Finance

10 tax-free benefits that the charity sector can provide to staff

29 November 2018

Tax is levied on pay and on many expenses and benefits provided to staff. Most will know about pensions and childcare and cycle schemes, but there are other less well known and less often provided benefits that could, particularly when added together, make a real difference to your staff’s financial, physical and mental wellbeing...

Here are my top ten non-taxable benefits for employees:

  1. Welfare counselling by an external confidential advisor can be provided tax-free to staff it is not available for medical treatment, finance/debt/tax advice, or for advice on leisure or recreation or legal advice. But it can be a good place for staff to confidentially discuss and receive counselling on work stresses, family and relationship matters and the like. 
  2. Personal incidental expenses or PIES. These can be paid to cover miscellaneous expenses of staff when they stay away on business without the need to prove expenditure. The rate is £5 per night for stays in the UK and £10 per night for stays overseas. 
  3. Annual entertainment. Up to £150 per member of staff per year can be used to provide tax-free entertainment to the staff provided it is used on annual events such as a Christmas meal, party, summer BBQ etc. Sadly does not cover a spur of the moment end of week meal or drinks. 
  4. Ever considered a staff uniform? Provided it is clearly embroidered or permanently marked with the employer’s name/logo clothing can be provided tax-free to staff. Very useful where staff might not need protective clothing (which can also be provided tax-free) but work in an area where clothing frequently gets damaged or when you want to ensure there is clear identity for your charity, or want to avoid arguments about what is correct work wear! Your staff will thank you if they save money on clothing as a result. 
  5. Free or subsidised meals can be provided tax-free in the workplace. That’s usually a winner with staff and volunteers. 
  6. Health screening and medical check-ups. One of each can be provided tax-free per year to each employee. Good for them and good for you too as potential issues can be spotted and treated earlier than they would be otherwise. 
  7. Working at home allowances. If staff are required to work at home on a regular basis they can be paid a tax-free round sum allowance of £4 a week to help cover the cost of doing so.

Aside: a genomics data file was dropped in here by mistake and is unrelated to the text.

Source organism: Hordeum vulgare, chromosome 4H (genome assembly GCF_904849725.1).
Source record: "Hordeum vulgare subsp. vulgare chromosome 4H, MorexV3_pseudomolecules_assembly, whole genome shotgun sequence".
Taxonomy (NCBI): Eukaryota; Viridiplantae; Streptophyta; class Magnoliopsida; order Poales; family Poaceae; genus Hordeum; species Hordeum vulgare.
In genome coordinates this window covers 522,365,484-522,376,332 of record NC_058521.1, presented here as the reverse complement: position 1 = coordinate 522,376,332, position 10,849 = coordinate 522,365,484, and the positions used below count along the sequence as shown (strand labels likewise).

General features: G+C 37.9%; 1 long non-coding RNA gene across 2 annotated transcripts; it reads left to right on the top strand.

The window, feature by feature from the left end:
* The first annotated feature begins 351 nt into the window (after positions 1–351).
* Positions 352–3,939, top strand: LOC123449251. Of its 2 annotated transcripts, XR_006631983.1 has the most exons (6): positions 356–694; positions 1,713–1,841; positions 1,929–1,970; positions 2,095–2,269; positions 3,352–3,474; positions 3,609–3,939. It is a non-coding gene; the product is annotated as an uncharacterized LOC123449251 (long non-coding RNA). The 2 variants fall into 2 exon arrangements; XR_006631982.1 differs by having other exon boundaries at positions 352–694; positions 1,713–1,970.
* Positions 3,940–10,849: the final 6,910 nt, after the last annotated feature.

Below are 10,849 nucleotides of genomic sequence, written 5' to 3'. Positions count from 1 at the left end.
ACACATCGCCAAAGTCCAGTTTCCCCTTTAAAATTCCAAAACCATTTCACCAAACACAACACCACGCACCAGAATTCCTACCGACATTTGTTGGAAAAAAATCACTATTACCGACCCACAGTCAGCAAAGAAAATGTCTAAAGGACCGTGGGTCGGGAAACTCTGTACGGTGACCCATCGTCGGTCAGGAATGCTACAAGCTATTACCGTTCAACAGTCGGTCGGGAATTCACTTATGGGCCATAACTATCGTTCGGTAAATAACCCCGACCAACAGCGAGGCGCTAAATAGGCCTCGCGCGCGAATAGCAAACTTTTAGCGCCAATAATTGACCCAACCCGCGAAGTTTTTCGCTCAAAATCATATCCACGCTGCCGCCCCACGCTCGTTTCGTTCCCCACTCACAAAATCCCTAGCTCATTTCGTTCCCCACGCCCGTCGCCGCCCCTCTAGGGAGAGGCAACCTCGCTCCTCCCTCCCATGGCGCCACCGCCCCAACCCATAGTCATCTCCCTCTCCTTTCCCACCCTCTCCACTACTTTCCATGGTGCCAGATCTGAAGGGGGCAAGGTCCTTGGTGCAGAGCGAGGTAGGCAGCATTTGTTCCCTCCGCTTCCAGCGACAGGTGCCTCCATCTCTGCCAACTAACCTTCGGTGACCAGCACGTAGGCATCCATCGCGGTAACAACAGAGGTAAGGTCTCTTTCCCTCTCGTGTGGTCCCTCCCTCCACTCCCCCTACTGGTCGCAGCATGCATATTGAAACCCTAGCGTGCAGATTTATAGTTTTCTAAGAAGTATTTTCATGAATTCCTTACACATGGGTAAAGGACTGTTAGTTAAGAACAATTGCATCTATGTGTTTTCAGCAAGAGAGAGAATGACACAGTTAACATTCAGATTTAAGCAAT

8. Staff suggestion schemes. Tax-free payments can be made to staff when they come up with good ideas that are not part of their role. £25 for a worthy idea as an encouragement, but up to £5,000 when the idea leads to real cash savings for the employer.    
  9. Mobile phones. These can be provided tax-free to the employee covering both business and private calls.   
  10. Interest free loans. An employee can be given an interest free loan of up to £10,000 from the employer and there is no taxable benefit. Traditionally such loans are used to help pay for commuter season tickets, but they could be used for an expenses advance or any other private purpose. The loan must be repaid though when the employee leaves the employment. If it is written off there is a taxable benefit.

 

In addition to my list of top ten benefits, there are many others. There is a handy HMRC link here: https://www.gov.uk/government/publications/non-taxable-payments-or-benefits-for-employees-hs207-self-assessment-helpsheet/hs207-non-taxable-payments-or-benefits-for-employees-2018 

So if you cannot afford to provide your staff with the pay rise you would like to give or there are other reasons why a pay rise is not possible, think of other ways you can make a difference to your staff that do not cost them tax but which could both make a difference to them and show them you are a caring employer.   

Please note the above are the headlines and there is some devil in the detail with some of these benefits that you will need to explore explore before implementing.

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Bill Lewis

Consultant, Charity & Social Enterprise Department at Bates Wells Braithwaite LLP

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